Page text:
(“Dimensional stone” is natural stone that has been selected and fabricated – trimmed, cut, drilled, ground or other – to specific sizes and shapes)

Separate business waste collections

Back in 2011, Regulations 13 & 14 of the Waste Regulations required that from 1st January 2015, all waste collection authorities must make arrangements for the separate collection of dry recyclates of waste glass, paper, plastic and metal, the implication being that businesses would have to separately store these wastes at source. The regulations did however permit comingling of these wastes in a single container for collection and separation elsewhere, rather than requiring four separate containers for these waste streams.

However, Regulation 13 was amended and clarified in Regulation 2(4) of the Waste (England & Wales) (Amendment) Regulations 2012 (SI 2012/1889) as follows:

“The duties in this regulation apply where separate collection—

(a) is necessary to ensure that waste undergoes recovery operations in accordance with Articles 4 and 13 of the Waste Framework Directive and to facilitate or improve recovery; and

(b) is technically, environmentally and economically practicable.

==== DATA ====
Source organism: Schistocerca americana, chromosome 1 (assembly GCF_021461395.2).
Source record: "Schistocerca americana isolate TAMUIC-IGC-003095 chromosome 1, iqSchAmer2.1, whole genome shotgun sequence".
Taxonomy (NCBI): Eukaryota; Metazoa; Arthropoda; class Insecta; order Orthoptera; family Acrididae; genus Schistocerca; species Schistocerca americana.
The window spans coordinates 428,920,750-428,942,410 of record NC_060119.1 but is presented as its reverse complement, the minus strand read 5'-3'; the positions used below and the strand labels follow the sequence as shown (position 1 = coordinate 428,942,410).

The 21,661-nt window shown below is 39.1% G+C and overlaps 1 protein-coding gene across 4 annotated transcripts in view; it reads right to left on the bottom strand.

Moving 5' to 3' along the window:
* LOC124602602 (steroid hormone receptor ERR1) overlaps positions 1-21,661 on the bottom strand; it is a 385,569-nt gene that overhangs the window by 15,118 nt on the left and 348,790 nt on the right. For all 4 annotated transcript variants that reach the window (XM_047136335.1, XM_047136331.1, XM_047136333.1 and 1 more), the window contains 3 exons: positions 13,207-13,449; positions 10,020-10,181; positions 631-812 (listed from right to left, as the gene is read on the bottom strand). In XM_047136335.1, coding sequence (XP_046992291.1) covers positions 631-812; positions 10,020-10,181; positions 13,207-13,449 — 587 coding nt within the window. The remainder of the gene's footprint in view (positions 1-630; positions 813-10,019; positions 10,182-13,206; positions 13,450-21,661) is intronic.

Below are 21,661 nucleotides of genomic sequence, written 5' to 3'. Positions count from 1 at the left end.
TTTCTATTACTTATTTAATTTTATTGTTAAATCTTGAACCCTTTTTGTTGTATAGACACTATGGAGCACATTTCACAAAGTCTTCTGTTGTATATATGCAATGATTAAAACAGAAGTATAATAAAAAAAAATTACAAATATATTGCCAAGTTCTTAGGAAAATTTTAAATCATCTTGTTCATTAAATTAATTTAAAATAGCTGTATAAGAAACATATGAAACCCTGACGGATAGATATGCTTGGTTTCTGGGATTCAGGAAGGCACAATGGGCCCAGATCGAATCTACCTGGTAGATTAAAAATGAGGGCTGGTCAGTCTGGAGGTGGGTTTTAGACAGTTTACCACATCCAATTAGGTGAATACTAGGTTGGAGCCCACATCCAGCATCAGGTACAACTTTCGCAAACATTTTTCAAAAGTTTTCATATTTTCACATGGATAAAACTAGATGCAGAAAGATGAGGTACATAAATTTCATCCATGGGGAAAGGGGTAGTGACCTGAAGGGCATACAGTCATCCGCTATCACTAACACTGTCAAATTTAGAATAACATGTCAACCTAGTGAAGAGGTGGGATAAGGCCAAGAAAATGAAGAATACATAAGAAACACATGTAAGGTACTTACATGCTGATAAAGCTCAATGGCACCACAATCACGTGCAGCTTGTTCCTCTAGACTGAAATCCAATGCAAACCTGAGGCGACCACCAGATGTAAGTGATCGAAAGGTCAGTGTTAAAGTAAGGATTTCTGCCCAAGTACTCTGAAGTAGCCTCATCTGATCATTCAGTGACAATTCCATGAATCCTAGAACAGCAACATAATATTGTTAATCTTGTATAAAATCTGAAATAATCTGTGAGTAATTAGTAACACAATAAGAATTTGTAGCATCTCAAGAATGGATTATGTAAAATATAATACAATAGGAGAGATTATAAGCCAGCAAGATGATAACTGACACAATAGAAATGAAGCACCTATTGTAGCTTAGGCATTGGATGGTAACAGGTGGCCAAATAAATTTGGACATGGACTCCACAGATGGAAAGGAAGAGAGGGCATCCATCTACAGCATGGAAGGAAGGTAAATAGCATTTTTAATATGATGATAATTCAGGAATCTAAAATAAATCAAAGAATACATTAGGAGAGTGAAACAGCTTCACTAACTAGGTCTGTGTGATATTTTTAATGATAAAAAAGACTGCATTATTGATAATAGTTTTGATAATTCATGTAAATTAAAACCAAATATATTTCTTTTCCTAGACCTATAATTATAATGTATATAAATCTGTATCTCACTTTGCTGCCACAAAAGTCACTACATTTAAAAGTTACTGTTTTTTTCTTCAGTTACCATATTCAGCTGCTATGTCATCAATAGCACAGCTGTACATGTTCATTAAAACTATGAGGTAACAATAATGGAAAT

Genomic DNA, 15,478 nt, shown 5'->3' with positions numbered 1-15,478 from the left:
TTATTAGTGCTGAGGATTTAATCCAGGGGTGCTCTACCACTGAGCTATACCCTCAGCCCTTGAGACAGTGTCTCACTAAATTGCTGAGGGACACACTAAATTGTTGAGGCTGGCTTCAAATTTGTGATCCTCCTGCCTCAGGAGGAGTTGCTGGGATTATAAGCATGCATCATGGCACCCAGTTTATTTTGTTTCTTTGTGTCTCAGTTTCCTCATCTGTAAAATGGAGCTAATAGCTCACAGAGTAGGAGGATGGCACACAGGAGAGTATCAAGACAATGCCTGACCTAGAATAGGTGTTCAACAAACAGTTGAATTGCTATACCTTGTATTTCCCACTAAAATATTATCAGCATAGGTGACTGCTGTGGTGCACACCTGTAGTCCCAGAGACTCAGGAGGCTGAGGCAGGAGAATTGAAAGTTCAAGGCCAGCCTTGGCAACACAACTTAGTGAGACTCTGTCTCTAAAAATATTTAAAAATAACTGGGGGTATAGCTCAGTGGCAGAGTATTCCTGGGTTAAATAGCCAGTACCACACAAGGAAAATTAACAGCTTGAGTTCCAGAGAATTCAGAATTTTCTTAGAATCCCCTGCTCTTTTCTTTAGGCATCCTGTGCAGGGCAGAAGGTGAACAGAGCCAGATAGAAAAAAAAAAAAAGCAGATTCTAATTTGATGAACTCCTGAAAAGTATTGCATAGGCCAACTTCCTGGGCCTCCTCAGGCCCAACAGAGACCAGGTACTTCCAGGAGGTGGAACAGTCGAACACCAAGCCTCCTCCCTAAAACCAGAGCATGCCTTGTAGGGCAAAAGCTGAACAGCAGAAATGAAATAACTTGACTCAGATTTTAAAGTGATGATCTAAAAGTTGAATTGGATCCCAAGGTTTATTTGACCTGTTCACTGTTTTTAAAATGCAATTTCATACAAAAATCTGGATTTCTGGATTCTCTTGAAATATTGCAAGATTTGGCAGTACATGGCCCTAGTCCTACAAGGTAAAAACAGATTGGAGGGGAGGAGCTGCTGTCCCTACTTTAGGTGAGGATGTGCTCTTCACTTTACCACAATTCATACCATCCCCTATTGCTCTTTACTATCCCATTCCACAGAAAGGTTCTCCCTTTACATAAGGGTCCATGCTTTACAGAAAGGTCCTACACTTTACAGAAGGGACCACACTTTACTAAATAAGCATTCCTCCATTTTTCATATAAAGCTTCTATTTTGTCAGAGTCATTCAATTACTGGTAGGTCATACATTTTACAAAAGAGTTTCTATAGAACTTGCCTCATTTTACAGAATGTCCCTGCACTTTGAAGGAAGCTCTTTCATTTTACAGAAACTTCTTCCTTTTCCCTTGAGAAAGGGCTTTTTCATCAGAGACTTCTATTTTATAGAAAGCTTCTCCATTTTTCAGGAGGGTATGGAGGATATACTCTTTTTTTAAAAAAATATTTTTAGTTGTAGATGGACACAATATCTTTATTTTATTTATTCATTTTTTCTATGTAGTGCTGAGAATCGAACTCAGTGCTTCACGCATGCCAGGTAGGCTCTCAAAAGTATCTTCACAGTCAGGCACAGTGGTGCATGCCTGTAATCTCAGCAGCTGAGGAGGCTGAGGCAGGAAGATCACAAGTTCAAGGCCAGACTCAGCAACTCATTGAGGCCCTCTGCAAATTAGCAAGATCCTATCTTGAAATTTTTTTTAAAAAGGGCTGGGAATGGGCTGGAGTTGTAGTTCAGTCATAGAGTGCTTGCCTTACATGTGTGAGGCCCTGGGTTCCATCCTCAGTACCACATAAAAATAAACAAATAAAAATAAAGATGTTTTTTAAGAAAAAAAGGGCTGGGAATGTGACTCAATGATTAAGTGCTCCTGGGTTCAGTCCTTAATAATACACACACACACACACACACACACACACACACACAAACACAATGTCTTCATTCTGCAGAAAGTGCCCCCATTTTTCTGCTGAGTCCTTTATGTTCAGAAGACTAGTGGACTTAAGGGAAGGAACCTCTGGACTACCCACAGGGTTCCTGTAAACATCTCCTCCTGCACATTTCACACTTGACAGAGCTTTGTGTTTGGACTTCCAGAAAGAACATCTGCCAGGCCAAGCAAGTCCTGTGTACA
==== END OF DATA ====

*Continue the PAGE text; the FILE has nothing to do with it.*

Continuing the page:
So, where an existing waste collection service already includes suitable waste segregation and recovery processes, such as construction waste going to a Materials Recycling Facility (MRF) which will probably report in excess of 95% recovery, separation at source and separate collections are not “necessary to ensure that waste undergoes recovery operations” and is not required under current legislation. However, if a waste collection authority has previously collected mixed waste and simply taken it to a disposal site (landfill, incinerator, etc) without any further segregation, segregation at source and separate collection is now required – provided of course that this is “technically, environmentally and economically practicable“.

Chemical dust suppression

Dust suppression c1Dust on construction sites is a common cause of nuisance to neighbours. To reduce this, many sites damp down dusty surfaces during dry weather using large quantities of (normally) tapwater, which rapidly evaporates in warm, dry weather and needs to be replaced to be effective – often at a time when there may be increased stress on mains water supplies.